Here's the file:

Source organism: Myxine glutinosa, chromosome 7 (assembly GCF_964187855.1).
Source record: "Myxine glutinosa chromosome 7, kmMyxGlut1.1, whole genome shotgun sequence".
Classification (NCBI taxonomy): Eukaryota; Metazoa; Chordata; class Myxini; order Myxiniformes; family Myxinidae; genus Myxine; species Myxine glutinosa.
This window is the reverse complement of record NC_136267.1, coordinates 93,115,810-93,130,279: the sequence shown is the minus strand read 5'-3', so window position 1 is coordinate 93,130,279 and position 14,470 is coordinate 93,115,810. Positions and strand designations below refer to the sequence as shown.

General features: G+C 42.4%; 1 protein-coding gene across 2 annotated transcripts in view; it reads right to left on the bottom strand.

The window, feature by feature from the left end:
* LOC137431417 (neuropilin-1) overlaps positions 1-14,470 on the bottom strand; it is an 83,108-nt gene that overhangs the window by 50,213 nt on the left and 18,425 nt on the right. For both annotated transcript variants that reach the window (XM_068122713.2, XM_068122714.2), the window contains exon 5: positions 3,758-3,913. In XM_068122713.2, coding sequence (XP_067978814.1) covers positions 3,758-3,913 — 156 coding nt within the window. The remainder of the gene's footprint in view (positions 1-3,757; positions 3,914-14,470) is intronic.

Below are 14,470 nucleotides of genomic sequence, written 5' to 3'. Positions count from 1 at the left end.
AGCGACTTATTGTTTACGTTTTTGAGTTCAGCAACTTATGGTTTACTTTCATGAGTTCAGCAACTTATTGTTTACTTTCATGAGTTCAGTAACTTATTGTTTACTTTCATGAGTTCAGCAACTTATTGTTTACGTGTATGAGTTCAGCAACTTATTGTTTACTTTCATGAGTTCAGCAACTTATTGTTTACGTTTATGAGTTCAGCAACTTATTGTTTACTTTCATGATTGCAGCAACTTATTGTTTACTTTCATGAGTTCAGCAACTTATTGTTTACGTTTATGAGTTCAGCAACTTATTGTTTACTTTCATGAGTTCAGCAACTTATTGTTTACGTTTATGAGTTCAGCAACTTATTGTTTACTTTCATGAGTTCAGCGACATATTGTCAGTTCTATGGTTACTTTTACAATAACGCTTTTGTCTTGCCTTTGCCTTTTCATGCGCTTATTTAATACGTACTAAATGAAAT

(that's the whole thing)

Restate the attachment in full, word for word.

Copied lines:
Source organism: Myxine glutinosa, chromosome 7 (assembly GCF_964187855.1).
Source record: "Myxine glutinosa chromosome 7, kmMyxGlut1.1, whole genome shotgun sequence".
Classification (NCBI taxonomy): Eukaryota; Metazoa; Chordata; class Myxini; order Myxiniformes; family Myxinidae; genus Myxine; species Myxine glutinosa.
This window is the reverse complement of record NC_136267.1, coordinates 93,115,810-93,130,279: the sequence shown is the minus strand read 5'-3', so window position 1 is coordinate 93,130,279 and position 14,470 is coordinate 93,115,810. Positions and strand designations below refer to the sequence as shown.

General features: G+C 42.4%; 1 protein-coding gene across 2 annotated transcripts in view; it reads right to left on the bottom strand.

The window, feature by feature from the left end:
* LOC137431417 (neuropilin-1) overlaps positions 1-14,470 on the bottom strand; it is an 83,108-nt gene that overhangs the window by 50,213 nt on the left and 18,425 nt on the right. For both annotated transcript variants that reach the window (XM_068122713.2, XM_068122714.2), the window contains exon 5: positions 3,758-3,913. In XM_068122713.2, coding sequence (XP_067978814.1) covers positions 3,758-3,913 — 156 coding nt within the window. The remainder of the gene's footprint in view (positions 1-3,757; positions 3,914-14,470) is intronic.

Below are 14,470 nucleotides of genomic sequence, written 5' to 3'. Positions count from 1 at the left end.
AGCGACTTATTGTTTACGTTTTTGAGTTCAGCAACTTATGGTTTACTTTCATGAGTTCAGCAACTTATTGTTTACTTTCATGAGTTCAGTAACTTATTGTTTACTTTCATGAGTTCAGCAACTTATTGTTTACGTGTATGAGTTCAGCAACTTATTGTTTACTTTCATGAGTTCAGCAACTTATTGTTTACGTTTATGAGTTCAGCAACTTATTGTTTACTTTCATGATTGCAGCAACTTATTGTTTACTTTCATGAGTTCAGCAACTTATTGTTTACGTTTATGAGTTCAGCAACTTATTGTTTACTTTCATGAGTTCAGCAACTTATTGTTTACGTTTATGAGTTCAGCAACTTATTGTTTACTTTCATGAGTTCAGCGACATATTGTCAGTTCTATGGTTACTTTTACAATAACGCTTTTGTCTTGCCTTTGCCTTTTCATGCGCTTATTTAATACGTACTAAATGAAAT